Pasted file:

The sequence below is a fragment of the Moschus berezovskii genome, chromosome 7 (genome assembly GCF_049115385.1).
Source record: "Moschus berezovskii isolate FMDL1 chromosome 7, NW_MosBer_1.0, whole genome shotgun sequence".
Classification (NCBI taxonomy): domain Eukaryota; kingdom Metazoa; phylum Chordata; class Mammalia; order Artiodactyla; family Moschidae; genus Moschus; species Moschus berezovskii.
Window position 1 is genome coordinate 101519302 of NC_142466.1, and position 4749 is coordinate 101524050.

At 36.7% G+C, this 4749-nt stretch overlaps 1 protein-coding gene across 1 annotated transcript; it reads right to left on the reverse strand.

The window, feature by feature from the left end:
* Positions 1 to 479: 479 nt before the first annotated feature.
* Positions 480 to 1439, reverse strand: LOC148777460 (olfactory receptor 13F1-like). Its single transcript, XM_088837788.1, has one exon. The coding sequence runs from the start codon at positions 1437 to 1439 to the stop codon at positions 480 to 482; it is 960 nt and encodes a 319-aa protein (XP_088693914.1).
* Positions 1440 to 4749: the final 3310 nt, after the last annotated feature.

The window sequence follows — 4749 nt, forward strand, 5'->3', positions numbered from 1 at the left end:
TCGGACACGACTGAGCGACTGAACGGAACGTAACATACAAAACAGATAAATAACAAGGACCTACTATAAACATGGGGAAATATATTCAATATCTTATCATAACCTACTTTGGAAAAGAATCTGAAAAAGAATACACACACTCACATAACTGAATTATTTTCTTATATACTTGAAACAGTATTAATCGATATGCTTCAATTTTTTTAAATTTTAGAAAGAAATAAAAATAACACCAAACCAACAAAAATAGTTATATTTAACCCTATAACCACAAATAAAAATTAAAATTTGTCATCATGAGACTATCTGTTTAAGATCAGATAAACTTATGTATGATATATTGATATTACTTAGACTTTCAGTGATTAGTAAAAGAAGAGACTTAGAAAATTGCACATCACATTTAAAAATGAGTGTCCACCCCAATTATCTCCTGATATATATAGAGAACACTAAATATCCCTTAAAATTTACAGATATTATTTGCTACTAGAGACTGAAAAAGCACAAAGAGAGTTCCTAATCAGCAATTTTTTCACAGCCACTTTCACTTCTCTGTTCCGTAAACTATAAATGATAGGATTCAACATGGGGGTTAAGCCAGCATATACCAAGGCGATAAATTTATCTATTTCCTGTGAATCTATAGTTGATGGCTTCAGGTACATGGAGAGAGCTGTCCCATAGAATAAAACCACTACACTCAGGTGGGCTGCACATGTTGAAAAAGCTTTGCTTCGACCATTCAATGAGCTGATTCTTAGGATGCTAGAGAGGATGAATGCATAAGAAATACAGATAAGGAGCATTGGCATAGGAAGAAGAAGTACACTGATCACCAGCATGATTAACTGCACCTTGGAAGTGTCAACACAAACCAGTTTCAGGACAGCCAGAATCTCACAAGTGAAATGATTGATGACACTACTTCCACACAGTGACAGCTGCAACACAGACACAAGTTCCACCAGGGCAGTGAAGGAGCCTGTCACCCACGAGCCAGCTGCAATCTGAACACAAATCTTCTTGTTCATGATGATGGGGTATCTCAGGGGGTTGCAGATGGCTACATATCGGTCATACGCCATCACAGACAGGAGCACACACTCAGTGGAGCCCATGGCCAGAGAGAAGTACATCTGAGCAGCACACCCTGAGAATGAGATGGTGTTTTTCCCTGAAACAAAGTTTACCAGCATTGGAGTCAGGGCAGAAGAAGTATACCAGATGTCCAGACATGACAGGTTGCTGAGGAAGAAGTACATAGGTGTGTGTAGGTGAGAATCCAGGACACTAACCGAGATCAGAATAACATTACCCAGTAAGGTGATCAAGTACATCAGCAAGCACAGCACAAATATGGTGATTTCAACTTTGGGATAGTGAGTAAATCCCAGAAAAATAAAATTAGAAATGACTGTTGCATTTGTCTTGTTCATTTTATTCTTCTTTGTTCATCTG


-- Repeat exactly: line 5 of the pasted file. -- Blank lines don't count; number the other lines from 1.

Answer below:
At 36.7% G+C, this 4749-nt stretch overlaps 1 protein-coding gene across 1 annotated transcript; it reads right to left on the reverse strand.